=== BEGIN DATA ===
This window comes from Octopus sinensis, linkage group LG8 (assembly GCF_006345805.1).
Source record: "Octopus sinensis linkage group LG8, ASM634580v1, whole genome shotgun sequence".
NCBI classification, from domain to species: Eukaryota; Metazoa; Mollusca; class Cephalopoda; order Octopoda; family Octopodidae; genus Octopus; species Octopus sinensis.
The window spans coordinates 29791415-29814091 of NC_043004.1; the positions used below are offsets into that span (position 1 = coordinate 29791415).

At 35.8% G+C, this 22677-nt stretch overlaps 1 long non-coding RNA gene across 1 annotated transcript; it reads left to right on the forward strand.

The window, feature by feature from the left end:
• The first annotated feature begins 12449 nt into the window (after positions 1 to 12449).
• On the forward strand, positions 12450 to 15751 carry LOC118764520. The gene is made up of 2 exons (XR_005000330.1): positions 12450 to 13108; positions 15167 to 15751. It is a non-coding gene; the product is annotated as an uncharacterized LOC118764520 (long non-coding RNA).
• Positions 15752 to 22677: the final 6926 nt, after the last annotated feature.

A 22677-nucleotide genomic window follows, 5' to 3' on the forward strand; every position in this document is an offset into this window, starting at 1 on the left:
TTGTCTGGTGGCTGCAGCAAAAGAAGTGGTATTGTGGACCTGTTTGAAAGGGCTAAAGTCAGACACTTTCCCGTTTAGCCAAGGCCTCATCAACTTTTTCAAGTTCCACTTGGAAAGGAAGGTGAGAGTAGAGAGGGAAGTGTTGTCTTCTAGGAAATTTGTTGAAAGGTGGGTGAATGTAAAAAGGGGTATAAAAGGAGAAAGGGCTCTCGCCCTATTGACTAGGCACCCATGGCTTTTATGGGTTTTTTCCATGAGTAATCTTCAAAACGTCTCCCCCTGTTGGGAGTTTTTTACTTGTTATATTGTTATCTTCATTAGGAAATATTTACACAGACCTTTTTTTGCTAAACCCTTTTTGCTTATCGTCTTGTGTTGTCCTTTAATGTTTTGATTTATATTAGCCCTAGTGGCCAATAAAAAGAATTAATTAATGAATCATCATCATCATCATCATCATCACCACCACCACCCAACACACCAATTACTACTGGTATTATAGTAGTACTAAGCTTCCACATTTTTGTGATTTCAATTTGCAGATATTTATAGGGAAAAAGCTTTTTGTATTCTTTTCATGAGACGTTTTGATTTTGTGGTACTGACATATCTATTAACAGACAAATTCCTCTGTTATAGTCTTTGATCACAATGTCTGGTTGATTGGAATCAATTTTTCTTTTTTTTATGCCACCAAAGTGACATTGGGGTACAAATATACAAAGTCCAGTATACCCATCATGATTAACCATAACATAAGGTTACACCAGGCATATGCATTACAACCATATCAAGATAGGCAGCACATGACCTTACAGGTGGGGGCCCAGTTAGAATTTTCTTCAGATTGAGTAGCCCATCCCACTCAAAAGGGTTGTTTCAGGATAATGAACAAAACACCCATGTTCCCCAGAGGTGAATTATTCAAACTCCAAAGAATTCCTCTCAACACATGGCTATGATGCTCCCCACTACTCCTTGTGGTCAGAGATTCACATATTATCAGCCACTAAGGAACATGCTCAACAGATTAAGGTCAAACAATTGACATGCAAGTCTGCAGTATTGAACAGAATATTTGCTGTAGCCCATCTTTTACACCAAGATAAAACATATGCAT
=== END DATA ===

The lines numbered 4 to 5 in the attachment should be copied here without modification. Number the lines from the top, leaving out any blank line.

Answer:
The window spans coordinates 29791415-29814091 of NC_043004.1; the positions used below are offsets into that span (position 1 = coordinate 29791415).

At 35.8% G+C, this 22677-nt stretch overlaps 1 long non-coding RNA gene across 1 annotated transcript; it reads left to right on the forward strand.